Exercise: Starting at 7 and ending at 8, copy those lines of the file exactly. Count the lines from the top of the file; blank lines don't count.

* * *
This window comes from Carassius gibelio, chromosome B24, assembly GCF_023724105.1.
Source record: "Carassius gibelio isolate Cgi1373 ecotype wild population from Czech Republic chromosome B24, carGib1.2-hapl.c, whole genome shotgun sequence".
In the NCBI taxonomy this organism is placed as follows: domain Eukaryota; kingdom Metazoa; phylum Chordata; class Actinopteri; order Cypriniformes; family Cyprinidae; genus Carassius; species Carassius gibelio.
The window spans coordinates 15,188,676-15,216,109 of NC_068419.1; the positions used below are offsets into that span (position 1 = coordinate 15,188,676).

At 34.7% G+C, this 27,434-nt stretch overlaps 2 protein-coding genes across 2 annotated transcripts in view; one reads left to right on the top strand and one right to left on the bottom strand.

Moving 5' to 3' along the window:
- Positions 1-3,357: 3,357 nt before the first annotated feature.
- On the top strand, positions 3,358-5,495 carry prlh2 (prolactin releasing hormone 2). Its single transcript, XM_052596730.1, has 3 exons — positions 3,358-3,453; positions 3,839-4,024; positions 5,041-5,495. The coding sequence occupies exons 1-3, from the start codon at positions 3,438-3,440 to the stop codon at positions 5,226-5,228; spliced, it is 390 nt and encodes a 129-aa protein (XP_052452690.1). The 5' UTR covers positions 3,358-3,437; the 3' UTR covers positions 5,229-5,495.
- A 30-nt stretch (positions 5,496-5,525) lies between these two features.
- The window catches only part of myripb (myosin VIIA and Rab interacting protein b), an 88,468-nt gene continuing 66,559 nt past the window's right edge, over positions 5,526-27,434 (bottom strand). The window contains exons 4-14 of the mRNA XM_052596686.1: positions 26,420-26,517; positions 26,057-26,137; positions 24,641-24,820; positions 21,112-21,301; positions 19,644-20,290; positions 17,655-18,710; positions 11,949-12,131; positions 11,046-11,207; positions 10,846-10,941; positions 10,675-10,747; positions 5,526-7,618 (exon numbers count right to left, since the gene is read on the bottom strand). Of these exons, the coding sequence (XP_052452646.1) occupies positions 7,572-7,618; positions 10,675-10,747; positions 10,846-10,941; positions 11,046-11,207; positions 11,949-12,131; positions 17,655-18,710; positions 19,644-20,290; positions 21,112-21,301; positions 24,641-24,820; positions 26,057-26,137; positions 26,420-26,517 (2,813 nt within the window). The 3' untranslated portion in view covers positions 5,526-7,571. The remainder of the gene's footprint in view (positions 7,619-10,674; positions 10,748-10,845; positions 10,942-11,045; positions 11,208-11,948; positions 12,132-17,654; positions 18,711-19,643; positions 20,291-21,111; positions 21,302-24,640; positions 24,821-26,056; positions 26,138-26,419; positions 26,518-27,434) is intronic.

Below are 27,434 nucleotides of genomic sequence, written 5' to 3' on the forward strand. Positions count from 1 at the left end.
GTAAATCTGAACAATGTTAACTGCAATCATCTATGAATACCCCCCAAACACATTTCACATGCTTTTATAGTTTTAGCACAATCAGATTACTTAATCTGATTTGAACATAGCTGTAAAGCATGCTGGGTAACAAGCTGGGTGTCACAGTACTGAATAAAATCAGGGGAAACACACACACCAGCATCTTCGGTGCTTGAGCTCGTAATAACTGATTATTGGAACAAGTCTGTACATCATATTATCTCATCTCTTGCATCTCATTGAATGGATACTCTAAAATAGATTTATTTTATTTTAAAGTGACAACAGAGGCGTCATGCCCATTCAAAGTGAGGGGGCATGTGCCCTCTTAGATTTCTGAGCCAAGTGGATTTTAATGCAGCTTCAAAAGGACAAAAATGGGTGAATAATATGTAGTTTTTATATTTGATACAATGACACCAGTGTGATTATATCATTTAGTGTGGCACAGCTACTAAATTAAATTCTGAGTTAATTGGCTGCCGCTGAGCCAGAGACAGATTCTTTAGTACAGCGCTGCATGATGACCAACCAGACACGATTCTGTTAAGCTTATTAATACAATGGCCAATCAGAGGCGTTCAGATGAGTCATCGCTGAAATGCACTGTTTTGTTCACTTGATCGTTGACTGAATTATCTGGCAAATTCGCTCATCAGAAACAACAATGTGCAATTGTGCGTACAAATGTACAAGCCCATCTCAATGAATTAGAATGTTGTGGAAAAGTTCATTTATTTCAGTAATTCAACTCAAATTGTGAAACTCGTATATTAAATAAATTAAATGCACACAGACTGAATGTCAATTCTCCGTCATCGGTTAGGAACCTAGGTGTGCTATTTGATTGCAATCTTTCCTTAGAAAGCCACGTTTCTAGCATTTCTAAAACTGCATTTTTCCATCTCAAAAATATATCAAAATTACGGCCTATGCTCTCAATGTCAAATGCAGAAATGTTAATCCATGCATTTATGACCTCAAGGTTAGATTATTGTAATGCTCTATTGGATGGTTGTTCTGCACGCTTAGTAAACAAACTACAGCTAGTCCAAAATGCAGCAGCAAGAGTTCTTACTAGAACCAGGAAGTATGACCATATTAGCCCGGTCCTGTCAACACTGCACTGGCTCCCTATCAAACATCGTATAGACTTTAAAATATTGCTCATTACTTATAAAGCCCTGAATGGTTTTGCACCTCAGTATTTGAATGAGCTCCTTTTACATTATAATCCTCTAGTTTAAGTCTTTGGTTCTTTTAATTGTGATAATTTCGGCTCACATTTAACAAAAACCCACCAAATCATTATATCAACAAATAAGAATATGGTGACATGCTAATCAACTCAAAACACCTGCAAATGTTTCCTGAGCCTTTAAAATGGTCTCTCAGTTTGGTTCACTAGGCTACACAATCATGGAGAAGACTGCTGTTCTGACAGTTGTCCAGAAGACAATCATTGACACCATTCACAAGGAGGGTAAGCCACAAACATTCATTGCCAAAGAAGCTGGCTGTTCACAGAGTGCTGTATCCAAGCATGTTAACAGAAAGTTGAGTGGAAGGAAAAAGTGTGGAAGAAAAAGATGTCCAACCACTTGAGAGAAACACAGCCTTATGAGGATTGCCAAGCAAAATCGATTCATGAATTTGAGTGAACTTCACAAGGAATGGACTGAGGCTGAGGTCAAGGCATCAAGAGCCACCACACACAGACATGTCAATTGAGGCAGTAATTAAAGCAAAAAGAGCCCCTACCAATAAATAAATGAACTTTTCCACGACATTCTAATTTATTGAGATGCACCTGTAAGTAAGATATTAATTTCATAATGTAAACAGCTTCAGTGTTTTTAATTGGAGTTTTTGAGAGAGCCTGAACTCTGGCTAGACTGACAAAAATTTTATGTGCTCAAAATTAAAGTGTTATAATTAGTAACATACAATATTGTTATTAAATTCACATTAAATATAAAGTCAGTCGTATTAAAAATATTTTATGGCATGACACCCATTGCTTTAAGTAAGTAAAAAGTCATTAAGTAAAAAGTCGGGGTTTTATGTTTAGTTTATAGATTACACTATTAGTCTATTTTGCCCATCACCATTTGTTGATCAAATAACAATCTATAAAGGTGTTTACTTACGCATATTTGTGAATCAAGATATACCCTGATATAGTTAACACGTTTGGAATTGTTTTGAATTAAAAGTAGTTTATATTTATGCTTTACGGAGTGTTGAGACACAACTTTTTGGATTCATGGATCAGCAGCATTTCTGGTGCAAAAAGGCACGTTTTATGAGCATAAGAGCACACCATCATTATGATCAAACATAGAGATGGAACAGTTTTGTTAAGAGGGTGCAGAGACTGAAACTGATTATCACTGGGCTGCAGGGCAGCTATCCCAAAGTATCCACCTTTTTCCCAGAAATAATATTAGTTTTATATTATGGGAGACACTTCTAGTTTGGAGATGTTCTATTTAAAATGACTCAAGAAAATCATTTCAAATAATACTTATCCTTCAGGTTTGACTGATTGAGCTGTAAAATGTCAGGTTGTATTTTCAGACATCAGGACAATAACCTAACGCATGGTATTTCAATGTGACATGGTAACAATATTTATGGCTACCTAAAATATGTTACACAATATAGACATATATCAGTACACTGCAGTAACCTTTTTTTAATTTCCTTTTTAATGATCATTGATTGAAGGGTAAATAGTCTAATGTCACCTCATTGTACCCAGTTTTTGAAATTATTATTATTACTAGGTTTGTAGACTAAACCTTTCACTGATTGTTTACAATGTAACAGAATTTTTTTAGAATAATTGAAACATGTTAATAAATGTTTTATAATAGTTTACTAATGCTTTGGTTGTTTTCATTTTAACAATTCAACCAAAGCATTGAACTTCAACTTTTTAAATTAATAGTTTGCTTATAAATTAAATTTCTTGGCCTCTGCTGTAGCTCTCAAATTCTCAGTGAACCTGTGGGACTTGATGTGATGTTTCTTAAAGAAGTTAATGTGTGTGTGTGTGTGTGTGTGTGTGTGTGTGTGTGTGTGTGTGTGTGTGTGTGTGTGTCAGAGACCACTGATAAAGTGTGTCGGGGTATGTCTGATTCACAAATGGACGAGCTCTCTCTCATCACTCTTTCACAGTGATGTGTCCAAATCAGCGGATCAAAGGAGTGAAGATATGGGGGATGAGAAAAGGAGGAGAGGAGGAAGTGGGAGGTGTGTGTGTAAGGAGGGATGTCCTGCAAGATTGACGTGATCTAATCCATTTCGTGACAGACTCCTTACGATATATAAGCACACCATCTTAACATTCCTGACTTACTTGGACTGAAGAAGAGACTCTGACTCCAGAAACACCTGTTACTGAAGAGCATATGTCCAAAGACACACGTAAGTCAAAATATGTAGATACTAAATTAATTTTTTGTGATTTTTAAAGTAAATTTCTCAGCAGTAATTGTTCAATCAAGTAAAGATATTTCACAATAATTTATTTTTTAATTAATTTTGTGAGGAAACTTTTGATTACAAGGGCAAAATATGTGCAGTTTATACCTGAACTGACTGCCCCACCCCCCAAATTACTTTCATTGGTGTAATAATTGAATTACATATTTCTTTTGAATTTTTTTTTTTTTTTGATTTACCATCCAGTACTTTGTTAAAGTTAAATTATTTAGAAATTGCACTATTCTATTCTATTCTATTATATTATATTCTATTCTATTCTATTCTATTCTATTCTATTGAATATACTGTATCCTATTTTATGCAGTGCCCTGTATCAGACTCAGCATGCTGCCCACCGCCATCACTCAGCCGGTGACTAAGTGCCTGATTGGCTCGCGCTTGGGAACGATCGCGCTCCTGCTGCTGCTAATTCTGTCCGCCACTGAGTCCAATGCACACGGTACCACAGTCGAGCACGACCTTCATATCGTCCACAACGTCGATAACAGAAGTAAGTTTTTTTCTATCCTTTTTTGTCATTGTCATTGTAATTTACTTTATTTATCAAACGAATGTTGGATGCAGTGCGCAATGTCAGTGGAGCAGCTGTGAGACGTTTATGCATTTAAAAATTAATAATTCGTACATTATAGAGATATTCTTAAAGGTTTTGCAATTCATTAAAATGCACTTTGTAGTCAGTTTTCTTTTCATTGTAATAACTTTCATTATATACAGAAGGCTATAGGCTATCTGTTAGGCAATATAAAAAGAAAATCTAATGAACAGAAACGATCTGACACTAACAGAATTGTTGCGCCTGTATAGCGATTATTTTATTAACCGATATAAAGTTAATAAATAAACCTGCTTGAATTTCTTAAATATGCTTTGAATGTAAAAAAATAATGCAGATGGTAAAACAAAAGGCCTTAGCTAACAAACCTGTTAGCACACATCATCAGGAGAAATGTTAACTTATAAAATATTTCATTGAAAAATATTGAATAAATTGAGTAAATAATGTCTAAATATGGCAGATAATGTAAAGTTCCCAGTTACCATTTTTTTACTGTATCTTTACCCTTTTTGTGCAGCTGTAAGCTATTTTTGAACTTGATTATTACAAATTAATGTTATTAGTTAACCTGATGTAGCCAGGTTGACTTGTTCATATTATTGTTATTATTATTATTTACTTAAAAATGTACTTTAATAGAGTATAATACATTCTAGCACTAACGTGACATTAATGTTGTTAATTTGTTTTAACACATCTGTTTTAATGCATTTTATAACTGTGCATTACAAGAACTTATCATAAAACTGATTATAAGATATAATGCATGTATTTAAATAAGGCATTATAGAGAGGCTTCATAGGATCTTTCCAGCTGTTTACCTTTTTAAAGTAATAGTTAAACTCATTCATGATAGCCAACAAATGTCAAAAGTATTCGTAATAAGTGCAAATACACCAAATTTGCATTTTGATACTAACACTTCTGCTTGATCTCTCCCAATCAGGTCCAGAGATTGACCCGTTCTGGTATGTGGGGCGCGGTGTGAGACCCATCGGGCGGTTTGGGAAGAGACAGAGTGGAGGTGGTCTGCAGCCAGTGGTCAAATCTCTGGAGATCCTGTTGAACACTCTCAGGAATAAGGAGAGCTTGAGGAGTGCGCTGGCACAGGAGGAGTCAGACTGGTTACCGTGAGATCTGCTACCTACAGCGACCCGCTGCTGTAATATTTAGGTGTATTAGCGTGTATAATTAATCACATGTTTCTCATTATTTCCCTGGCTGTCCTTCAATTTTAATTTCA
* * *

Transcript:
- Positions 1-3,357: 3,357 nt before the first annotated feature.
- On the top strand, positions 3,358-5,495 carry prlh2 (prolactin releasing hormone 2). Its single transcript, XM_052596730.1, has 3 exons — positions 3,358-3,453; positions 3,839-4,024; positions 5,041-5,495. The coding sequence occupies exons 1-3, from the start codon at positions 3,438-3,440 to the stop codon at positions 5,226-5,228; spliced, it is 390 nt and encodes a 129-aa protein (XP_052452690.1). The 5' UTR covers positions 3,358-3,437; the 3' UTR covers positions 5,229-5,495.